Rosa Harradine is one of the five New Makers that TOAST will be supporting and nurturing throughout the year. Based in Wales, she creates brushes from natural fibres; the bristles are made from tampico and arenga, which are wrapped with hemp cord and finished with a cotton strap, making them completely biodegradable.
“For me, slow production is a grounded form of craft,” says Rosa Harradine, who only turned to brushmaking last year. Now, she has a signature style with hemp cord running asymmetrically down the natural bristles. Having graduated from Goldsmiths, University of London with a music degree, she was unsure of what to pursue, and began spoon carving, willow weaving and bowl turning before settling on brushmaking. “I wanted to find a new way of being creative,” she says. “I found I really enjoyed the process of creating tangible things.”
Her workshop space is at the end of her garden in Carmarthenshire, west Wales, shaded by tall pine trees. “Honestly, it’s a little bit ramshackle,” she says. “I’m sharing the space with all of our garden tools, but I am so grateful to have it.” It’s a peaceful place with the rain pattering against the old slate roof. “I can work without interruptions, apart from my neighbour’s cat who often tries to play with all of my string!” She plans to move into a new studio space next year, so there will be more room to work on new projects. Having lived in cities for eight years prior to moving to Wales, Rosa enjoys the varied scenery it offers, from forests and hills to beaches. “I find it beautiful and wild,” she says.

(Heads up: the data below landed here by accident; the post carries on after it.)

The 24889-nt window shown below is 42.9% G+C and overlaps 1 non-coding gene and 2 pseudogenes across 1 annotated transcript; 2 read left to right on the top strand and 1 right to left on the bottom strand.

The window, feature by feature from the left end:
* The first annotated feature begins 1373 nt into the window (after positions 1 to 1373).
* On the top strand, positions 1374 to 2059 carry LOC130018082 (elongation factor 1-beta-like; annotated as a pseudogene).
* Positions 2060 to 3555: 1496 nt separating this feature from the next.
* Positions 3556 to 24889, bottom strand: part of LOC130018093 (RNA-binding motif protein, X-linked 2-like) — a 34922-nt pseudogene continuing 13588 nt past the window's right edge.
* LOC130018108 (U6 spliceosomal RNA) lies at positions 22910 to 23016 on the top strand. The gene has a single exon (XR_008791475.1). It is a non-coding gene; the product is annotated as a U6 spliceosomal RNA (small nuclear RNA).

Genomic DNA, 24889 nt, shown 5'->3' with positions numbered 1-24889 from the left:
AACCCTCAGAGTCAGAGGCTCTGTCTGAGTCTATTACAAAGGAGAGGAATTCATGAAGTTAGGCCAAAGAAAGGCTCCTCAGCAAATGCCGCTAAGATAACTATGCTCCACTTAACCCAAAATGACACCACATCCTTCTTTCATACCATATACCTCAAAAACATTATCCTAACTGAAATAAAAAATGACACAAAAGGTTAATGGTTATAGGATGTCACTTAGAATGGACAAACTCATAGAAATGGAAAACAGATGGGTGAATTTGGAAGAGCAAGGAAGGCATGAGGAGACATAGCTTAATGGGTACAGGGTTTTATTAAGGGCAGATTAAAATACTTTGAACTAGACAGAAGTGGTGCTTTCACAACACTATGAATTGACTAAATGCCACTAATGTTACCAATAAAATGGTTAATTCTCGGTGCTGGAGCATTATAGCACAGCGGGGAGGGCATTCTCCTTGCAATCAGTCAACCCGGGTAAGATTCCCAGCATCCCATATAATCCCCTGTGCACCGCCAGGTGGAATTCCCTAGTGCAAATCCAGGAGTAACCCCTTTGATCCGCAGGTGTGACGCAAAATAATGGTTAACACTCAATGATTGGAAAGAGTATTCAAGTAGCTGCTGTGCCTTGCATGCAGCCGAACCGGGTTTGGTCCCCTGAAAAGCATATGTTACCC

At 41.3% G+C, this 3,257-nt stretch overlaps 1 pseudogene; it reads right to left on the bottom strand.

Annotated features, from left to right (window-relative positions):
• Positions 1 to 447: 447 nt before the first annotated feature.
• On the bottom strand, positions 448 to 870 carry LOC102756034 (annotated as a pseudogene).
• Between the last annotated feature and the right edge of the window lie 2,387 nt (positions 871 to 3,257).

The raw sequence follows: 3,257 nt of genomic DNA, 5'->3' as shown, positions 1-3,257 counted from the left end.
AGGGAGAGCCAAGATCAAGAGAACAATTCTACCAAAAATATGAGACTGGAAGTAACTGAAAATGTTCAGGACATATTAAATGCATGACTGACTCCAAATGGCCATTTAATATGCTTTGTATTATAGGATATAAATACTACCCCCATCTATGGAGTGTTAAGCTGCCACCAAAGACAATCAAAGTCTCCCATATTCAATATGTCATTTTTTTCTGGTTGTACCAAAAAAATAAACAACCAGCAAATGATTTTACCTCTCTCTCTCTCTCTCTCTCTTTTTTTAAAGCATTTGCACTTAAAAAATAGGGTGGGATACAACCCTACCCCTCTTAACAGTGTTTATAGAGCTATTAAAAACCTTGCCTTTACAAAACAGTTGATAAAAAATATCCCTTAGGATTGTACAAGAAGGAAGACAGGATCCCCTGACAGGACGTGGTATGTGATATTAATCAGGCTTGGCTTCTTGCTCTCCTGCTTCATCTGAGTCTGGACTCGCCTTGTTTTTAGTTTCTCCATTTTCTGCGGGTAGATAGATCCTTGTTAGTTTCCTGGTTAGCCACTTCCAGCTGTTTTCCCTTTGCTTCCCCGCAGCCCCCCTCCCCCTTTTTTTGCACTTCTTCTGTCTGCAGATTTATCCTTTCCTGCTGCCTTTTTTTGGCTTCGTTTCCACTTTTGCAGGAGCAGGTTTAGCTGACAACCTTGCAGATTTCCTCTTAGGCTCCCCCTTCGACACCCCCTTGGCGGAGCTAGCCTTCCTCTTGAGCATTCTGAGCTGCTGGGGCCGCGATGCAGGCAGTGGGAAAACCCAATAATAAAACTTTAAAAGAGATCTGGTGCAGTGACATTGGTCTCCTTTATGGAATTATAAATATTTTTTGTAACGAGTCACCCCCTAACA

To create the brushes for TOAST, Rosa begins by dividing her bundle of fibre into equal sections, and wraps thread around the first section. The thread is wrapped around a rolling pin held in place underneath her feet, creating tension. “The repetition, attention to detail, and focus required to keep the thread under constant tension brings me to a meditative state of calm and reflection,” she says. Then the other bundles are added, with more thread wrapped around each. The handle is wrapped, and the cotton strap added. “The thread is pulled behind itself to lock it into place,” Rosa explains. Finally, the brush is trimmed. “It’s surprisingly physical work,” she says, and is planning to create a kind of guillotine for the trimming.
The natural brush fibres Rosa uses are arenga, from the arenga pinnata palm tree, tampico, from the agave lechuguilla cactus, and broomcorn, a type of sorghum. One of Rosa’s long-term goals is to grow her own fibres on her land, such as broomcorn. “I want my business to be as sustainable as possible,” she says. “I’m passionate about growing and sustainable land management.” This year she planted a small patch of broomcorn, but it was a little too late in the season so didn’t fully mature. These learnings Rosa will take into the future. “The fibre can be used for both brushes and full-sized brooms, so will allow my business to diversify.”
As well as larger brooms, she plans to create dustpans to go with her brushes, made from wood responsibly harvested from her small woodland, and learn about natural dyeing, so she can begin to dye the hemp thread she uses herself. “I’m really excited by people being more connected to the items they buy,” she says. “I feel such a deep connection to handmade pieces, and I hope others can have that feeling when using one of my brushes, or simply looking at them hanging on the wall.”
Interview by Alice Simkins.
Photographs by Suzie Howell.
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